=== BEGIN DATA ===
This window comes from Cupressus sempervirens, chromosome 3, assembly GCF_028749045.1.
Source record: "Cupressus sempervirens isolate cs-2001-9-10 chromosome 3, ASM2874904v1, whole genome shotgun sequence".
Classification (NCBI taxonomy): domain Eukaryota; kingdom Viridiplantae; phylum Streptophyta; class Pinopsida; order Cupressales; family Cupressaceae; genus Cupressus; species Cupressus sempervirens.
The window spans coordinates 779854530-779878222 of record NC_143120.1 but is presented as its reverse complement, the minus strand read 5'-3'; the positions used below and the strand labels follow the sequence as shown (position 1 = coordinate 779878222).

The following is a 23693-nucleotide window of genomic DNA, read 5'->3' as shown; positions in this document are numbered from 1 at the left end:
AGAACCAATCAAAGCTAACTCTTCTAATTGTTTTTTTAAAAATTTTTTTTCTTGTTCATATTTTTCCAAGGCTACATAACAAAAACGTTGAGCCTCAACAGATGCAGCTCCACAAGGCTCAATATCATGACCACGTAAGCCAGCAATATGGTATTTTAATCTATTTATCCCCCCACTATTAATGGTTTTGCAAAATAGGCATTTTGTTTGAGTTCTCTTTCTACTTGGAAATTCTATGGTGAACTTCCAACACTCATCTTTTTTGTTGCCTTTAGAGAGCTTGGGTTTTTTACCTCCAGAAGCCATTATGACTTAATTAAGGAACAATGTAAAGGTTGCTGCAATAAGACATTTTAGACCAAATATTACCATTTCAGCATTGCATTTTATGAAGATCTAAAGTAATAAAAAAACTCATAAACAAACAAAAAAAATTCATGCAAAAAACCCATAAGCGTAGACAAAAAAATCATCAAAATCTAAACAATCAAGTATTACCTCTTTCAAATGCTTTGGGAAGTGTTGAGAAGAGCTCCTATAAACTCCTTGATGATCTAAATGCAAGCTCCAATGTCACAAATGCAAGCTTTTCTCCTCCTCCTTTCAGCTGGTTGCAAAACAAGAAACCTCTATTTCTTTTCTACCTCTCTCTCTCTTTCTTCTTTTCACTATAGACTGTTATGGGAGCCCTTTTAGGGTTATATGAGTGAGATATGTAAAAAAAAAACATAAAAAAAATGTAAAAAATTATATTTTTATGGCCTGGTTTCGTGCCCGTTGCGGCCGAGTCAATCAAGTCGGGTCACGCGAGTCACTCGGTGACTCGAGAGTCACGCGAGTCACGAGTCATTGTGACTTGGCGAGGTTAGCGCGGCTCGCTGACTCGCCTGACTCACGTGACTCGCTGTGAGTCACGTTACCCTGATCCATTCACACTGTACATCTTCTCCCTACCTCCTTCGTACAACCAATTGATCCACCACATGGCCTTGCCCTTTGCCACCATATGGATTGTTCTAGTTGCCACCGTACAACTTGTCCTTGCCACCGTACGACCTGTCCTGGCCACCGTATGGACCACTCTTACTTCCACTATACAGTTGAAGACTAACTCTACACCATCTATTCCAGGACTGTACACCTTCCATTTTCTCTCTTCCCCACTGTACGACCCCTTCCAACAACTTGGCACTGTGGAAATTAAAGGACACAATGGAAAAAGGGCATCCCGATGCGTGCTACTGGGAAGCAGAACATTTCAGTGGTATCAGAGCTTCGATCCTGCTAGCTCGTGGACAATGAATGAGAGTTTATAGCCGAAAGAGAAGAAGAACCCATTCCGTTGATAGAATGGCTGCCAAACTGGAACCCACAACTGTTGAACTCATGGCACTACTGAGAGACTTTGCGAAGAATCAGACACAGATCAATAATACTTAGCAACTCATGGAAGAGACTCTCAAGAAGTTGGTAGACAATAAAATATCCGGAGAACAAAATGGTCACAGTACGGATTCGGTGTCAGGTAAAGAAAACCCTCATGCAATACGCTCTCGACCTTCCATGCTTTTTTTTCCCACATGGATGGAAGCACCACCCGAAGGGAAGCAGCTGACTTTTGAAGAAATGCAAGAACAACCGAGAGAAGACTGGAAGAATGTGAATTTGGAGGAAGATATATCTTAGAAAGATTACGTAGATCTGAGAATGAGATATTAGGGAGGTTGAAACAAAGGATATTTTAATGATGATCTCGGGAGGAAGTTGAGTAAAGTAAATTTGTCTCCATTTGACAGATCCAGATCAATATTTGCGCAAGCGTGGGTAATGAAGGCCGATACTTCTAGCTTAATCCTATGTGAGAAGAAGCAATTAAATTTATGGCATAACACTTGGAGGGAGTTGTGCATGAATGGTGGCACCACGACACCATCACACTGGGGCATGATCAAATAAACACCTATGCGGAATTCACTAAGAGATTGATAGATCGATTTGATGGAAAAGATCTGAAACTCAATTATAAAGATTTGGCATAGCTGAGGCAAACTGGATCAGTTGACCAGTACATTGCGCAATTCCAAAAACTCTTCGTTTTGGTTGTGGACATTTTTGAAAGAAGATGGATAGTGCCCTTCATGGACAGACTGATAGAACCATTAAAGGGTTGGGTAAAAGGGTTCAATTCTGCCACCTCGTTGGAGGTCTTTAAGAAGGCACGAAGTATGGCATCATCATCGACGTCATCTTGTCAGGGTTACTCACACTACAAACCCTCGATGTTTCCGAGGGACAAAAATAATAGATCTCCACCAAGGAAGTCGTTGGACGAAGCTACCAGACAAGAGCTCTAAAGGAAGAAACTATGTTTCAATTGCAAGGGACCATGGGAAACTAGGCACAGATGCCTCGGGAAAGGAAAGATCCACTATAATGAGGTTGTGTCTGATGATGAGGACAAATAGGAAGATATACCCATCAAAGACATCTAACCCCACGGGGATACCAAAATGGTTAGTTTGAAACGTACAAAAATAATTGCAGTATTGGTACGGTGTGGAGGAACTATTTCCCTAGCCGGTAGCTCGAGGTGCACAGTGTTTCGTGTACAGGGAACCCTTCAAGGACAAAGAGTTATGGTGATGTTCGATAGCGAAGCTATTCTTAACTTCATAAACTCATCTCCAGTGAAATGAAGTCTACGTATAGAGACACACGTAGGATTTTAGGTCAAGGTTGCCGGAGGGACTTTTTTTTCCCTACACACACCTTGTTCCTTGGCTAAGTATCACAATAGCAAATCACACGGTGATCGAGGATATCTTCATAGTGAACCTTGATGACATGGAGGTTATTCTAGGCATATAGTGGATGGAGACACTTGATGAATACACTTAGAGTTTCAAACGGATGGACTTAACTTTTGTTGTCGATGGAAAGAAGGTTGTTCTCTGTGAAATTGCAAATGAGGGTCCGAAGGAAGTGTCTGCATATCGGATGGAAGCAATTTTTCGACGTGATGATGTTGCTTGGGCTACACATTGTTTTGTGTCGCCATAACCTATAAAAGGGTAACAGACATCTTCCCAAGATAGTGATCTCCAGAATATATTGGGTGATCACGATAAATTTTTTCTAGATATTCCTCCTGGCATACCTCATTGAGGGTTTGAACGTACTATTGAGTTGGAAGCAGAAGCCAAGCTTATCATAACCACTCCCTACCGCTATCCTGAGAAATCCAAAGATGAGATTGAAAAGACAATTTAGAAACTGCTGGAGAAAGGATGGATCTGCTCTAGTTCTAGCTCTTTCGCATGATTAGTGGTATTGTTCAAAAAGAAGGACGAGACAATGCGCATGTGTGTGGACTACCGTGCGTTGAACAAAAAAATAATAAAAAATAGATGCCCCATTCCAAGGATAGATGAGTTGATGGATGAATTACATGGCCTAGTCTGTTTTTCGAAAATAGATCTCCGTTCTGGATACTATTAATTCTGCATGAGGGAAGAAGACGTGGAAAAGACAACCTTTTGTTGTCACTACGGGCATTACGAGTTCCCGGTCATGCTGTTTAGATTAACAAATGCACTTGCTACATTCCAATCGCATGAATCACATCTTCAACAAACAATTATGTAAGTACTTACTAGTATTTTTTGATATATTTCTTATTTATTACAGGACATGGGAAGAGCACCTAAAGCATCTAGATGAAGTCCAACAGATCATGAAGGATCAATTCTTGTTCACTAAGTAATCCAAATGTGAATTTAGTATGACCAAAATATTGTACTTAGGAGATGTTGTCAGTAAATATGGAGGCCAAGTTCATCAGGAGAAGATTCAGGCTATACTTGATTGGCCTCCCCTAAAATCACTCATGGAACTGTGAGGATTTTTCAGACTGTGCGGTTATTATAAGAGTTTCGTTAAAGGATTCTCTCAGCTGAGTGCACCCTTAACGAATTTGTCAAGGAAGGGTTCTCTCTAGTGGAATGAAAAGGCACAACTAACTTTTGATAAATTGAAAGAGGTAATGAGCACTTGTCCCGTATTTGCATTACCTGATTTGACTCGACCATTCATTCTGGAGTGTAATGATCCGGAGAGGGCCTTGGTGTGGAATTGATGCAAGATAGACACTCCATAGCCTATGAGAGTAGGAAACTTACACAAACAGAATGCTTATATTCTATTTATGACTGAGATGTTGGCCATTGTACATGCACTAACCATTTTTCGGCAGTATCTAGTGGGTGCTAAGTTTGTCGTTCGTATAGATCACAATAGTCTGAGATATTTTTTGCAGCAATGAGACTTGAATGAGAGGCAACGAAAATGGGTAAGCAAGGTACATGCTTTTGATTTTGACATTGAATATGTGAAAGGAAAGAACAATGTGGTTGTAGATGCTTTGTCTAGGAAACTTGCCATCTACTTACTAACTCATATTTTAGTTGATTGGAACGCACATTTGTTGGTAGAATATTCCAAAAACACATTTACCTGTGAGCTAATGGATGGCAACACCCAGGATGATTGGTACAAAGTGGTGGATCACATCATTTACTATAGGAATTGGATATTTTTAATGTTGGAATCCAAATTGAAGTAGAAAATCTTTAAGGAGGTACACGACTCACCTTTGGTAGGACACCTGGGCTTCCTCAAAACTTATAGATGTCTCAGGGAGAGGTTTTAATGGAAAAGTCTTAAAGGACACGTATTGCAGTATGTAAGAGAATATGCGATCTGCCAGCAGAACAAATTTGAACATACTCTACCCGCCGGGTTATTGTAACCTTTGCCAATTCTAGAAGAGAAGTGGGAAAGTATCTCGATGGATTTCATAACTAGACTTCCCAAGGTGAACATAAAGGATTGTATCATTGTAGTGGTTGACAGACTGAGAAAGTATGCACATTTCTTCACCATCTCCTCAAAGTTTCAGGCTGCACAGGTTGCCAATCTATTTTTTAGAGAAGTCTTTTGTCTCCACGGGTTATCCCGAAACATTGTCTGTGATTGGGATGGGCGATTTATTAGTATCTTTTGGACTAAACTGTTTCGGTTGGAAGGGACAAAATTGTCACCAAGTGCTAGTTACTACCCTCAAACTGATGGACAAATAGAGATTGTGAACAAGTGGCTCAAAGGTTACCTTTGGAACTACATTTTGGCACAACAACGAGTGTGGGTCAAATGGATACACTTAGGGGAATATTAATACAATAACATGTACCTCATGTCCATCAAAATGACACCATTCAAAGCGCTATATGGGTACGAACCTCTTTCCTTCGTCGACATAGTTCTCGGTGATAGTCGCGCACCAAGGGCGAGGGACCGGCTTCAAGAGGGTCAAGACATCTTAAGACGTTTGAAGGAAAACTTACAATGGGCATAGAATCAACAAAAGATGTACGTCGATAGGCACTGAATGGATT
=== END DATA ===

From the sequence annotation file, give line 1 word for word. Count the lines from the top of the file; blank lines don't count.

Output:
This window comes from Cupressus sempervirens, chromosome 3, assembly GCF_028749045.1.